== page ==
Blessings of Neighborliness -- Reflection #11 - Disciples General Assembly
We're not always aware of how and when the Spirit of God will work. That's one of the reasons why I entitled my recent book on Spiritual Gifts Unfettered Spirit. The Spirit moves where and when the Spirit desires. We can get on board, but we can't control the Spirit. Looking back at the week just transpired, as the Christian Church (Disciples of Christ) gathered in Orlando for its biennial General Assembly. If you follow social media, you may discover that there are complaints about the Assembly -- why it costs so much and why we went to Orlando, etc. I have my suggestions for improvements next time, but this isn't the time or place to air them. What I want to suggest here is that our gathering at the Orange County Convention Center in Orlando may have been the work of the Spirit. Why? Well, take a look at the picture above. What do you see? It's a sign on the sky-bridge connecting one of the hotels with the convention center.
The Convention Center is huge -- we did a lot of walking. But the largeness of this venue made it possible for us to meet in the same space as the NAACP. During a week when a jury in nearby Samford, Florida delivered a not guilty verdict in the George Zimmerman trial, we were gathering as neighbors with one of the leading Civil Rights organizations in the country. We shared convention space and hotels and restaurants. Several times a day I walked through the area where the NAACP was gathering to get to my hotel room. This reality stood as a regular reminder of the call of good to do just and to love mercy, even as I try to walk humbly with my God.
The NAACP is not a religious organization, but because religion plays an important role in the African American community, I know that issues of faith in God were on the minds of their delegates. Sometimes we live in neighborhoods where people rarely interact with each other. I expect that many attendees of both conventions failed to interact. But I know that there were opportunities taken by attendees to interact. I count it fortunate to have had a couple of those brief interactions, which I hope were received as signs of true neighborliness.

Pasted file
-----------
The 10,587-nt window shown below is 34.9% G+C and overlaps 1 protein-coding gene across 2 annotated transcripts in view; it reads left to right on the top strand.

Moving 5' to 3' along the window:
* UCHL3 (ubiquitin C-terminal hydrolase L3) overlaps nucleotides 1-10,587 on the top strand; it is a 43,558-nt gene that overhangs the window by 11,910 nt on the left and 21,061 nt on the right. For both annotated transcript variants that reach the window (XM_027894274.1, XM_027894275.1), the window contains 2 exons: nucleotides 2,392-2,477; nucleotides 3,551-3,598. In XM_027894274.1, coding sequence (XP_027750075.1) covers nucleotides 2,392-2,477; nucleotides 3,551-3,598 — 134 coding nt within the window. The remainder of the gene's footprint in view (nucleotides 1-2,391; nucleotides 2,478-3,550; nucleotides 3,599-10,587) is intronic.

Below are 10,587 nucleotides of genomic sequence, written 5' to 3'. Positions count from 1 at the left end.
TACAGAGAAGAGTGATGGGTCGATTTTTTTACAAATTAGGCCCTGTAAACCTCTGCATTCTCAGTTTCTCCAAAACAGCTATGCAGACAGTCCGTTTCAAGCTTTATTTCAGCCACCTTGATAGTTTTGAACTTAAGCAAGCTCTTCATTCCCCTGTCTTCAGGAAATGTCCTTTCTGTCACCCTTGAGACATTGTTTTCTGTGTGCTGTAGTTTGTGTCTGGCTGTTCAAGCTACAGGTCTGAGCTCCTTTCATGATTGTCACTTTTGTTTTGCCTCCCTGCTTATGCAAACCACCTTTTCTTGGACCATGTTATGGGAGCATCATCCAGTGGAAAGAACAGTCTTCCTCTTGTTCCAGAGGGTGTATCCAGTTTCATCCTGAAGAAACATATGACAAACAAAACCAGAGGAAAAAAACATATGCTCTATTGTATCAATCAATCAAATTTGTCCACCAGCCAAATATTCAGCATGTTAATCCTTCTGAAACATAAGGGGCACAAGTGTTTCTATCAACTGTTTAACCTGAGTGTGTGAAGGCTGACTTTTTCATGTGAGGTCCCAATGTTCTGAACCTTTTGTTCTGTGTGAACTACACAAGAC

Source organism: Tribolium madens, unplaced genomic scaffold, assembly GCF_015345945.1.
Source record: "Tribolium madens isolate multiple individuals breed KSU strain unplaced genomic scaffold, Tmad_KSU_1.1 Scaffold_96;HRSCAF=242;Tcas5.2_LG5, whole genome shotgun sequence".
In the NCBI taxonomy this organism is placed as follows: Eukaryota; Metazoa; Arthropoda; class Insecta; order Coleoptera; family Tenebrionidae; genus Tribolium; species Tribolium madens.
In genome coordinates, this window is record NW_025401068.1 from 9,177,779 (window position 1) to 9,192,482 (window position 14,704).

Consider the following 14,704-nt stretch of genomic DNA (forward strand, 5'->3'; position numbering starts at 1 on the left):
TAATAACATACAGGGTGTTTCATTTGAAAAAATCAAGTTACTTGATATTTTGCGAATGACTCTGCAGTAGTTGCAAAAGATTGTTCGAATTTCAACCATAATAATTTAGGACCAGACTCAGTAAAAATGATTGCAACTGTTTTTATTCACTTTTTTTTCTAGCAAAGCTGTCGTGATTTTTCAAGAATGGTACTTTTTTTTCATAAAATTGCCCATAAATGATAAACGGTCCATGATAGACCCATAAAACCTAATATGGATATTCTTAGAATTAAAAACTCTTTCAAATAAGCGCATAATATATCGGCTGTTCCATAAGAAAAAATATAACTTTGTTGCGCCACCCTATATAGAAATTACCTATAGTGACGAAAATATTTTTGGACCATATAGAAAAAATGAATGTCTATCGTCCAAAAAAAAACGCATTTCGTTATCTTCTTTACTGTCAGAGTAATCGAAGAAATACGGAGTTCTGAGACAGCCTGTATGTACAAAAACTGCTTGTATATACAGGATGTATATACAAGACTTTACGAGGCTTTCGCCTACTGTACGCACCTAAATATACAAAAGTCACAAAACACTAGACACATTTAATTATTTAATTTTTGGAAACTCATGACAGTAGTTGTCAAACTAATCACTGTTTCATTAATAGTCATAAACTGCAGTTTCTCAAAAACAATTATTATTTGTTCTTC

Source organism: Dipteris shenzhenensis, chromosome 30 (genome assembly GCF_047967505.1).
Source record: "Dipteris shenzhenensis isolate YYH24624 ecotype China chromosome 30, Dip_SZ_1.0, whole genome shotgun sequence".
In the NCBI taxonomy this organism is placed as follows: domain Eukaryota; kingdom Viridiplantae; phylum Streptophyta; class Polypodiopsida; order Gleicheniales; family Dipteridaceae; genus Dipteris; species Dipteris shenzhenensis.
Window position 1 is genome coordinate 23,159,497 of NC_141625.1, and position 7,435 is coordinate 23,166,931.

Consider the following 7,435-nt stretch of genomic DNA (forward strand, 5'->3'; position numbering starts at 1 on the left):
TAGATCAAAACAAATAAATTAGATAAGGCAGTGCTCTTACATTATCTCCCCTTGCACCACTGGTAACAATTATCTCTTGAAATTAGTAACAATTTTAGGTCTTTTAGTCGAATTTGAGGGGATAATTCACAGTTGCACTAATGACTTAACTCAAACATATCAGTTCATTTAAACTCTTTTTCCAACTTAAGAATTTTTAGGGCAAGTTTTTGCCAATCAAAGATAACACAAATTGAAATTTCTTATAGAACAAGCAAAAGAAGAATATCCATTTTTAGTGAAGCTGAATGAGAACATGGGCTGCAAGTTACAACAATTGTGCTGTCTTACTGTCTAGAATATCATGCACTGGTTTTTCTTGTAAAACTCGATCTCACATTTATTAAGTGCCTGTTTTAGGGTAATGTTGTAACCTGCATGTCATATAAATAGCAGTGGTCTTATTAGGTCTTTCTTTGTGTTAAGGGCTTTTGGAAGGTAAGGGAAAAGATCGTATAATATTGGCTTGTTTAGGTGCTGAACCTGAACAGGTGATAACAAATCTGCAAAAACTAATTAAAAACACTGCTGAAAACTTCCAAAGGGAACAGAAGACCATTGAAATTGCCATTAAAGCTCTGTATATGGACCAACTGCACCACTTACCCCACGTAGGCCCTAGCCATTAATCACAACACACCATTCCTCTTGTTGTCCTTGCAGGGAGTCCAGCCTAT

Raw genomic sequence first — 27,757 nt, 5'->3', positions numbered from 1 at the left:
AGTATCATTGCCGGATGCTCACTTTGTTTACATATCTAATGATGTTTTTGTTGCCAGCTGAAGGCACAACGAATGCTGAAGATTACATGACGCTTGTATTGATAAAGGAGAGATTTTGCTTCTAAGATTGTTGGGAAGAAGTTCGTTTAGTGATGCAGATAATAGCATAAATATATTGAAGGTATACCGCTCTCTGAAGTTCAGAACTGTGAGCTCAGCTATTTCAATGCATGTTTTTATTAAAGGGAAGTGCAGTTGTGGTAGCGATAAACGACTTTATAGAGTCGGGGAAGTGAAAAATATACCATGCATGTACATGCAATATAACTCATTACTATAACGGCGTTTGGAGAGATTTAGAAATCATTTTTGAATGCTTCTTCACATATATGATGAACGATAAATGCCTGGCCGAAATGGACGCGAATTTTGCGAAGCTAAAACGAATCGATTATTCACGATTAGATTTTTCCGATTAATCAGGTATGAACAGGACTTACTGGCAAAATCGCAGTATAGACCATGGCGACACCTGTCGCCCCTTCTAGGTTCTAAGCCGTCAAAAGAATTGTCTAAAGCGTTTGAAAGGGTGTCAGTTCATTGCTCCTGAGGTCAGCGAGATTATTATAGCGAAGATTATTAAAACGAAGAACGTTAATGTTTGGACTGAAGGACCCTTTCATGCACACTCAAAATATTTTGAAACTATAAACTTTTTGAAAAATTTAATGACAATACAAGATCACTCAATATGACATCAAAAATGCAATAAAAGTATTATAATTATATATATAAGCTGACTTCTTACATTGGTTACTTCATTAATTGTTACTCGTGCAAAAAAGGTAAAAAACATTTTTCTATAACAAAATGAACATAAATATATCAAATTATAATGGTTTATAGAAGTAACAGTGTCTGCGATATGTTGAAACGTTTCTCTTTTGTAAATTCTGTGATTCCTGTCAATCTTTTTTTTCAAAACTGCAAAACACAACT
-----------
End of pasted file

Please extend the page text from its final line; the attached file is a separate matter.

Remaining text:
With the George Zimmerman verdict and the recent SCOTUS decision on Voting Rights on our minds, representatives of the Christian Church had opportunity to share in the NAACP convention, and our General Minister and President the Rev. Sharon Watkins had opportunity to address the NAACP. In return, representatives of the NAACP -- Rabbi David Saperstein and Rev. William Barber (himself a Disciples pastor) -- addressed the Assembly (Tuesday evening). Rev. Barber, who serves as the head of the NAACP in North Carolina, told us that Sharon's presence and words to the NAACP were like a movement of the Spirit -- a Pentecost moment. In both cases (I didn't hear Sharon speak, but I trust this is true), leaders from these two different communities voiced their solidarity in the pursuit of justice.
If you attended the General Assembly -- did you experience our proximity to each other as an act of the Spirit? Did you experience it as a sign of God's blessings upon us? Did you hear in the conversations a call to love one's neighbor, even if that neighbor looks a lot different from you?
Yes, the Spirit of God is unfettered, and if we're willing to let the Spirit lead, God will enable us to pursue justice for all our neighbors.